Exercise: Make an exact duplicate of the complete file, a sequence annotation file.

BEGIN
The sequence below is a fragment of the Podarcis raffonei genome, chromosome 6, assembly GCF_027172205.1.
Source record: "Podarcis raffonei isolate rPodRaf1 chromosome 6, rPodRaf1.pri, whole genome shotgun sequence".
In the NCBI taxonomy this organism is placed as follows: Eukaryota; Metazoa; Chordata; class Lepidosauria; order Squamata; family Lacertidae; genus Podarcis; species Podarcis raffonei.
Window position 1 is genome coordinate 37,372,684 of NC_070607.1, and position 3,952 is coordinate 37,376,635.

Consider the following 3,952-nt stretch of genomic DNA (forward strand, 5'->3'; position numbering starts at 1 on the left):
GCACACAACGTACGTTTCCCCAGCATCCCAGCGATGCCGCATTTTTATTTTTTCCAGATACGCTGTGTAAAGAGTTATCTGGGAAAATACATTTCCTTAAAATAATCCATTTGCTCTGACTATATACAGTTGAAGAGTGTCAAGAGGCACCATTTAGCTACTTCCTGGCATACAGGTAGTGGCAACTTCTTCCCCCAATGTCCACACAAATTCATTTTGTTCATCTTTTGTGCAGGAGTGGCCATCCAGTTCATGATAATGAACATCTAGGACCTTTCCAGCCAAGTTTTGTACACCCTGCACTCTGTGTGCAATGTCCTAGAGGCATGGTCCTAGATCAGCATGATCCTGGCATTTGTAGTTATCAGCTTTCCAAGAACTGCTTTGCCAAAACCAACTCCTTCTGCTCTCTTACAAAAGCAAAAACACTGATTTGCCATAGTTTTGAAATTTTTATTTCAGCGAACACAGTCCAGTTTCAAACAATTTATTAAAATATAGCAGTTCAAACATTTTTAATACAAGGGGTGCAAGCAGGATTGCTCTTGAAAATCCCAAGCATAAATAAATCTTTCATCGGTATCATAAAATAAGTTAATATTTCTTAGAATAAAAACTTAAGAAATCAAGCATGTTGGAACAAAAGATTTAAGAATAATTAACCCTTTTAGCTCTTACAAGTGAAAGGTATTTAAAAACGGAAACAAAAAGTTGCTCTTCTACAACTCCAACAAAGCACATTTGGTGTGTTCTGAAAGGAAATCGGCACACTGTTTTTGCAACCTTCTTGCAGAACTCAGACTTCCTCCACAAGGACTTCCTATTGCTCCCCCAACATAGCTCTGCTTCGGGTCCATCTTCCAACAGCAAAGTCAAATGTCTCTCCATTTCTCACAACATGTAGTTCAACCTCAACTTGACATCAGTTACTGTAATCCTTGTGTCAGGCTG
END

The sequence below is a fragment of the Podarcis raffonei genome, chromosome 6, assembly GCF_027172205.1.
Source record: "Podarcis raffonei isolate rPodRaf1 chromosome 6, rPodRaf1.pri, whole genome shotgun sequence".
In the NCBI taxonomy this organism is placed as follows: Eukaryota; Metazoa; Chordata; class Lepidosauria; order Squamata; family Lacertidae; genus Podarcis; species Podarcis raffonei.
Window position 1 is genome coordinate 37,372,684 of NC_070607.1, and position 3,952 is coordinate 37,376,635.

Consider the following 3,952-nt stretch of genomic DNA (forward strand, 5'->3'; position numbering starts at 1 on the left):
GCACACAACGTACGTTTCCCCAGCATCCCAGCGATGCCGCATTTTTATTTTTTCCAGATACGCTGTGTAAAGAGTTATCTGGGAAAATACATTTCCTTAAAATAATCCATTTGCTCTGACTATATACAGTTGAAGAGTGTCAAGAGGCACCATTTAGCTACTTCCTGGCATACAGGTAGTGGCAACTTCTTCCCCCAATGTCCACACAAATTCATTTTGTTCATCTTTTGTGCAGGAGTGGCCATCCAGTTCATGATAATGAACATCTAGGACCTTTCCAGCCAAGTTTTGTACACCCTGCACTCTGTGTGCAATGTCCTAGAGGCATGGTCCTAGATCAGCATGATCCTGGCATTTGTAGTTATCAGCTTTCCAAGAACTGCTTTGCCAAAACCAACTCCTTCTGCTCTCTTACAAAAGCAAAAACACTGATTTGCCATAGTTTTGAAATTTTTATTTCAGCGAACACAGTCCAGTTTCAAACAATTTATTAAAATATAGCAGTTCAAACATTTTTAATACAAGGGGTGCAAGCAGGATTGCTCTTGAAAATCCCAAGCATAAATAAATCTTTCATCGGTATCATAAAATAAGTTAATATTTCTTAGAATAAAAACTTAAGAAATCAAGCATGTTGGAACAAAAGATTTAAGAATAATTAACCCTTTTAGCTCTTACAAGTGAAAGGTATTTAAAAACGGAAACAAAAAGTTGCTCTTCTACAACTCCAACAAAGCACATTTGGTGTGTTCTGAAAGGAAATCGGCACACTGTTTTTGCAACCTTCTTGCAGAACTCAGACTTCCTCCACAAGGACTTCCTATTGCTCCCCCAACATAGCTCTGCTTCGGGTCCATCTTCCAACAGCAAAGTCAAATGTCTCTCCATTTCTCACAACATGTAGTTCAACCTCAACTTGACATCAGTTACTGTAATCCTTGTGTCAGGCTG